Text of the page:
Monday, September 19, 2011
Prosecutors granted delay in First Amendment case of Waikiki protestors
Tess and Jamie Meier face the press after their court appearance Monday morning. To the right is attorney Matthew Winter, from Davis Levin Livingston
Today Jamie and Tess Meier appeared in state court for their arraignment on charges that they violated Revised Ordinances of Honolulu (“ROH”) § 10-1.3(a)(5): “failing to obtain a parks department permit for “meetings or gatherings or other similar activity held by organizations, associations or groups.” The Meiers were protesting on National Go Topless Day, August 21. The police did not interfere when they protested in Haleiwa but did interfere when they moved to Waikiki (see also earlier article).
The city prosecutor did not proceed, but instead asked the court for a one-month continuance.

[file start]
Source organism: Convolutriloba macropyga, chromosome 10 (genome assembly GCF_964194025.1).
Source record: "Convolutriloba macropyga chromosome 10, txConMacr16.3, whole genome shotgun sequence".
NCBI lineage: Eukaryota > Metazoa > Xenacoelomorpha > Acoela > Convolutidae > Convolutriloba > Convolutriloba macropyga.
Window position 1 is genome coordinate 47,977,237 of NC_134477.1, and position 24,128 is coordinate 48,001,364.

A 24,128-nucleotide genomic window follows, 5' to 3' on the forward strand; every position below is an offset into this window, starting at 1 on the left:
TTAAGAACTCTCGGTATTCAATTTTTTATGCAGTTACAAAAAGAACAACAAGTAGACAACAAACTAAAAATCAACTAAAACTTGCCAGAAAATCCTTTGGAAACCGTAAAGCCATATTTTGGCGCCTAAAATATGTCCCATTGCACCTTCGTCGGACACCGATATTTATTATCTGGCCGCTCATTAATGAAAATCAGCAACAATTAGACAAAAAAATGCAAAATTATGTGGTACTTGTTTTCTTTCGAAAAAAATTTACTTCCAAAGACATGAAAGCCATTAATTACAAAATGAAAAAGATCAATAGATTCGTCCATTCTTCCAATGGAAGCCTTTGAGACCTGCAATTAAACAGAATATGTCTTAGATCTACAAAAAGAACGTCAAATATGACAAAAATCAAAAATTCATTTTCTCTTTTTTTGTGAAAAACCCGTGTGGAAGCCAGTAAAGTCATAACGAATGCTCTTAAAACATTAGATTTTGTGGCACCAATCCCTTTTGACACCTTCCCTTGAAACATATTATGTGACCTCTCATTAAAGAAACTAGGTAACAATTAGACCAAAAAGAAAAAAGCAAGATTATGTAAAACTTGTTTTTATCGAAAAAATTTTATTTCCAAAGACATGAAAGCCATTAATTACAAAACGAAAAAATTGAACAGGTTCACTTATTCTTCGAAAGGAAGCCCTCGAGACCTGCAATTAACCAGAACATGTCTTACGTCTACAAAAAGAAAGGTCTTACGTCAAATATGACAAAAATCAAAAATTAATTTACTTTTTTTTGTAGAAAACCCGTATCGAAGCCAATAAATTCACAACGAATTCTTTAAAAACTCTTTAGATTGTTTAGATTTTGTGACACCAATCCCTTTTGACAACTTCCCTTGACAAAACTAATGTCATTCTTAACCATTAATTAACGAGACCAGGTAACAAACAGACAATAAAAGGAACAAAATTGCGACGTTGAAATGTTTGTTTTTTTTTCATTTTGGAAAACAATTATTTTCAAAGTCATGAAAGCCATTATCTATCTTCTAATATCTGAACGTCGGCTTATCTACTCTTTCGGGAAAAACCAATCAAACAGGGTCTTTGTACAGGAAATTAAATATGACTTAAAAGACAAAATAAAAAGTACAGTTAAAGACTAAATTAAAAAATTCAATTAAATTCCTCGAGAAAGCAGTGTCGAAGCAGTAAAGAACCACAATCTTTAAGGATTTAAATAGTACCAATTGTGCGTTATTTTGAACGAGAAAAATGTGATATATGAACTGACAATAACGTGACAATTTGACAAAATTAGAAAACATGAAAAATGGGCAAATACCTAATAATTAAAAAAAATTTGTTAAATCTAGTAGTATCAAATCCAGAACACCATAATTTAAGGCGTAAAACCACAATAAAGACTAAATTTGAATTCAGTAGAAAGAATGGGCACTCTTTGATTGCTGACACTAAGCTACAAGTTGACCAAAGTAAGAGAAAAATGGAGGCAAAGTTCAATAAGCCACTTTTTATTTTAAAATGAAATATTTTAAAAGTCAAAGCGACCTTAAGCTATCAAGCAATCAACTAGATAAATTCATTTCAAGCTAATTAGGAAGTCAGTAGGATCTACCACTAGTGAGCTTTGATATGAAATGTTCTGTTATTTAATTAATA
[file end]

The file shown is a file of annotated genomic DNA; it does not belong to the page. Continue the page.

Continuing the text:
Image via Wikipedia
ACLU attorney Laurie Temple helped field questions about the right to protest, and remarked that the Honolulu statute would seem to make it illegal for any two people to say anything to others in a park (my paraphrase).
I asked if the HPD had done this before—that is, arrested people lawfully protesting. Temple replied that it had happened twice before, and mentioned the arrest of homeless advocates at Honolulu Hale. See also: Disgraceful arrests of advocates for homeless by Honolulu police (3/28/2006) and 4 arrested as homeless protest at Honolulu Hale (Star-Bulletin, 3/28/2006).
Is the Honolulu Police Department equating a peaceful protest by two people in Waikiki with all the crime going on there? How about we respect the First Amendment as well as use common sense when making arrest.
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